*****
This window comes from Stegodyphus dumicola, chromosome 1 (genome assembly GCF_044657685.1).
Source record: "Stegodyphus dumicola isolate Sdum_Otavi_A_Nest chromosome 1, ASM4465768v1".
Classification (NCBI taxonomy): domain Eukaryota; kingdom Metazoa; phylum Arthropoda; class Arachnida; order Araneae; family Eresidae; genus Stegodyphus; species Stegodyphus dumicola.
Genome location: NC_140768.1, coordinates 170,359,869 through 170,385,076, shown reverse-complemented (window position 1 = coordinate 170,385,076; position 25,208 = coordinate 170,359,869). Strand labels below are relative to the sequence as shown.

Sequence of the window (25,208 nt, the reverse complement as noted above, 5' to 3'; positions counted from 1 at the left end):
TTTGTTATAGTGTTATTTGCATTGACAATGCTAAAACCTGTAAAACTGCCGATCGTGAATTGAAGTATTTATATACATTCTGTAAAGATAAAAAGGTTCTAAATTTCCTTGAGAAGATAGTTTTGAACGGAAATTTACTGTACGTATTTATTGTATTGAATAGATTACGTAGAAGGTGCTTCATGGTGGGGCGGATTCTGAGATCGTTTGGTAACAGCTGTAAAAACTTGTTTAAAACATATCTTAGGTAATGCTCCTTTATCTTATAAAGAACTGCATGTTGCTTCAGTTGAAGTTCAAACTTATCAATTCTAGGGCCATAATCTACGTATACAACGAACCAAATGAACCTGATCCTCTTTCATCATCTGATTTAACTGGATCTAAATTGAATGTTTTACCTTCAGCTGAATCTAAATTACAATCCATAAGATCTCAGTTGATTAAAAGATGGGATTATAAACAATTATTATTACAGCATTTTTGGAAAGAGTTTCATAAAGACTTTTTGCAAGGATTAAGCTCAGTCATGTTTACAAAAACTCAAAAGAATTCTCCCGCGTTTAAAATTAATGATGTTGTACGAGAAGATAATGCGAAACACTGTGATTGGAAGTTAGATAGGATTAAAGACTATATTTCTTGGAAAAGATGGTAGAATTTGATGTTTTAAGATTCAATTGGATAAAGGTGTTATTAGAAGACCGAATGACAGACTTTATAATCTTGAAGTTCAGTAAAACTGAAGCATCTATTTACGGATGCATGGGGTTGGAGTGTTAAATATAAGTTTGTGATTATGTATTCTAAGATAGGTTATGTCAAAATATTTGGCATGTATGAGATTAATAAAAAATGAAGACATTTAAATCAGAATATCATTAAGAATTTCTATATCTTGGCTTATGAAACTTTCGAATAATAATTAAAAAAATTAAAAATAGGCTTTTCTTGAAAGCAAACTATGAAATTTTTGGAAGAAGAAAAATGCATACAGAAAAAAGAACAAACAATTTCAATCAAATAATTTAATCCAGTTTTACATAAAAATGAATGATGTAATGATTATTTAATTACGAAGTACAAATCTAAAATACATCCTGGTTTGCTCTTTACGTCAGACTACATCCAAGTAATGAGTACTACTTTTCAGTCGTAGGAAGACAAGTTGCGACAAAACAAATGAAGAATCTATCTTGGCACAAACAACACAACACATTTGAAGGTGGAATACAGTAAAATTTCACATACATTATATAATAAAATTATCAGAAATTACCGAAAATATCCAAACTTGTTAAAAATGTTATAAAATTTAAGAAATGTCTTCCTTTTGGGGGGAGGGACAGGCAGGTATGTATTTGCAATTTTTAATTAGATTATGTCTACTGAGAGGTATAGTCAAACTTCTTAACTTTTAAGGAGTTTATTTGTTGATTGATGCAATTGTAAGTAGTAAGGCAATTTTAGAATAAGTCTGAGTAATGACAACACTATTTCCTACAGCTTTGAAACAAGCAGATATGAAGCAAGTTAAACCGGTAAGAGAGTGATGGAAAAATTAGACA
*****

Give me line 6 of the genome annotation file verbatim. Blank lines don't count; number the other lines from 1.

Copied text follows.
TTTGTTATAGTGTTATTTGCATTGACAATGCTAAAACCTGTAAAACTGCCGATCGTGAATTGAAGTATTTATATACATTCTGTAAAGATAAAAAGGTTCTAAATTTCCTTGAGAAGATAGTTTTGAACGGAAATTTACTGTACGTATTTATTGTATTGAATAGATTACGTAGAAGGTGCTTCATGGTGGGGCGGATTCTGAGATCGTTTGGTAACAGCTGTAAAAACTTGTTTAAAACATATCTTAGGTAATGCTCCTTTATCTTATAAAGAACTGCATGTTGCTTCAGTTGAAGTTCAAACTTATCAATTCTAGGGCCATAATCTACGTATACAACGAACCAAATGAACCTGATCCTCTTTCATCATCTGATTTAACTGGATCTAAATTGAATGTTTTACCTTCAGCTGAATCTAAATTACAATCCATAAGATCTCAGTTGATTAAAAGATGGGATTATAAACAATTATTATTACAGCATTTTTGGAAAGAGTTTCATAAAGACTTTTTGCAAGGATTAAGCTCAGTCATGTTTACAAAAACTCAAAAGAATTCTCCCGCGTTTAAAATTAATGATGTTGTACGAGAAGATAATGCGAAACACTGTGATTGGAAGTTAGATAGGATTAAAGACTATATTTCTTGGAAAAGATGGTAGAATTTGATGTTTTAAGATTCAATTGGATAAAGGTGTTATTAGAAGACCGAATGACAGACTTTATAATCTTGAAGTTCAGTAAAACTGAAGCATCTATTTACGGATGCATGGGGTTGGAGTGTTAAATATAAGTTTGTGATTATGTATTCTAAGATAGGTTATGTCAAAATATTTGGCATGTATGAGATTAATAAAAAATGAAGACATTTAAATCAGAATATCATTAAGAATTTCTATATCTTGGCTTATGAAACTTTCGAATAATAATTAAAAAAATTAAAAATAGGCTTTTCTTGAAAGCAAACTATGAAATTTTTGGAAGAAGAAAAATGCATACAGAAAAAAGAACAAACAATTTCAATCAAATAATTTAATCCAGTTTTACATAAAAATGAATGATGTAATGATTATTTAATTACGAAGTACAAATCTAAAATACATCCTGGTTTGCTCTTTACGTCAGACTACATCCAAGTAATGAGTACTACTTTTCAGTCGTAGGAAGACAAGTTGCGACAAAACAAATGAAGAATCTATCTTGGCACAAACAACACAACACATTTGAAGGTGGAATACAGTAAAATTTCACATACATTATATAATAAAATTATCAGAAATTACCGAAAATATCCAAACTTGTTAAAAATGTTATAAAATTTAAGAAATGTCTTCCTTTTGGGGGGAGGGACAGGCAGGTATGTATTTGCAATTTTTAATTAGATTATGTCTACTGAGAGGTATAGTCAAACTTCTTAACTTTTAAGGAGTTTATTTGTTGATTGATGCAATTGTAAGTAGTAAGGCAATTTTAGAATAAGTCTGAGTAATGACAACACTATTTCCTACAGCTTTGAAACAAGCAGATATGAAGCAAGTTAAACCGGTAAGAGAGTGATGGAAAAATTAGACA